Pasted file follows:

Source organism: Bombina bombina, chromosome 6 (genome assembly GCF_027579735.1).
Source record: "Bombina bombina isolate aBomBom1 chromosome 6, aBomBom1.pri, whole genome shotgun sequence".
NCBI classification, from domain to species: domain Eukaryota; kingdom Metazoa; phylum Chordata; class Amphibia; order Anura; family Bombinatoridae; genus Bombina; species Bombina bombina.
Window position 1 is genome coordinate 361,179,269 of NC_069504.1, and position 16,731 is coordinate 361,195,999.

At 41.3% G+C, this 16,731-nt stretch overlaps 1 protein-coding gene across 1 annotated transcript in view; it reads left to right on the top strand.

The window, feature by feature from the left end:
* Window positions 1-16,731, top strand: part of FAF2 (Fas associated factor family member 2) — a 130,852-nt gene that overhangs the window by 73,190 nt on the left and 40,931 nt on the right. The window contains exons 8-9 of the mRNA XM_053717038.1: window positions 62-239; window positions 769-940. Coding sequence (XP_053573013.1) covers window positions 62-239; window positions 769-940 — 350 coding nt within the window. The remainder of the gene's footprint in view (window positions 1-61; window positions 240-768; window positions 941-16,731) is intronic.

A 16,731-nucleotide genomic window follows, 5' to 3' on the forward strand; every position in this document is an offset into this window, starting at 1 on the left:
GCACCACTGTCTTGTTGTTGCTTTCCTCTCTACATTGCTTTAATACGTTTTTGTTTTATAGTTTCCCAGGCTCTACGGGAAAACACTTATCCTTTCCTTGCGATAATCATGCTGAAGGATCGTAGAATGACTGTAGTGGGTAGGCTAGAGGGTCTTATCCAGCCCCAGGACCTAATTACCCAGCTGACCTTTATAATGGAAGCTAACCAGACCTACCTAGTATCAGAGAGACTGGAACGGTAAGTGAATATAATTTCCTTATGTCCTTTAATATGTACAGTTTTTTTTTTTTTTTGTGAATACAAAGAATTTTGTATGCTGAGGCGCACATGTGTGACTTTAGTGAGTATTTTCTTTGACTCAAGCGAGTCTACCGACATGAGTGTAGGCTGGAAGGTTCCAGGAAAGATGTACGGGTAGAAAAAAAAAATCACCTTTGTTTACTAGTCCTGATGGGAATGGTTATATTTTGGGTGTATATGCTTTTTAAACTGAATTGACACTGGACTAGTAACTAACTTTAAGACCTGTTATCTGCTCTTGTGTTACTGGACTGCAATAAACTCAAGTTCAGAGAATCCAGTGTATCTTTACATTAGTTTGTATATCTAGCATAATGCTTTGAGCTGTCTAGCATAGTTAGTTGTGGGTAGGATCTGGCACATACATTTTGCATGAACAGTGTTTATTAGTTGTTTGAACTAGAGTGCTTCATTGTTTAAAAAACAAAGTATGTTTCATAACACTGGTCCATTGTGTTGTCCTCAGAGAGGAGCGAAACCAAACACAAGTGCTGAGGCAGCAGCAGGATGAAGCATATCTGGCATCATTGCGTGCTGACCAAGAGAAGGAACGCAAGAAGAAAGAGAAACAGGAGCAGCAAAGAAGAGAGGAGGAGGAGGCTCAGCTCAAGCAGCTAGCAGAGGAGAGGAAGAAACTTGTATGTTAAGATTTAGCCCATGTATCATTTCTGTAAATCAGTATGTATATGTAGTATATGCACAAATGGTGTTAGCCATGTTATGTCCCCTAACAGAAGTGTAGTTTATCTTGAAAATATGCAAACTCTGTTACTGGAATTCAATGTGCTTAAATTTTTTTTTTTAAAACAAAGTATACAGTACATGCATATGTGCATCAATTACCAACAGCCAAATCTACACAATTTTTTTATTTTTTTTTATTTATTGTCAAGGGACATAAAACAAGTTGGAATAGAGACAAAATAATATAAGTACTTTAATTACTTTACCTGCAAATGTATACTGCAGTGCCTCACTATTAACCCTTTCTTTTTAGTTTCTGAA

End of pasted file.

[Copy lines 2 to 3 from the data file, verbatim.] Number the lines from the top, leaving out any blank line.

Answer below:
Source record: "Bombina bombina isolate aBomBom1 chromosome 6, aBomBom1.pri, whole genome shotgun sequence".
NCBI classification, from domain to species: domain Eukaryota; kingdom Metazoa; phylum Chordata; class Amphibia; order Anura; family Bombinatoridae; genus Bombina; species Bombina bombina.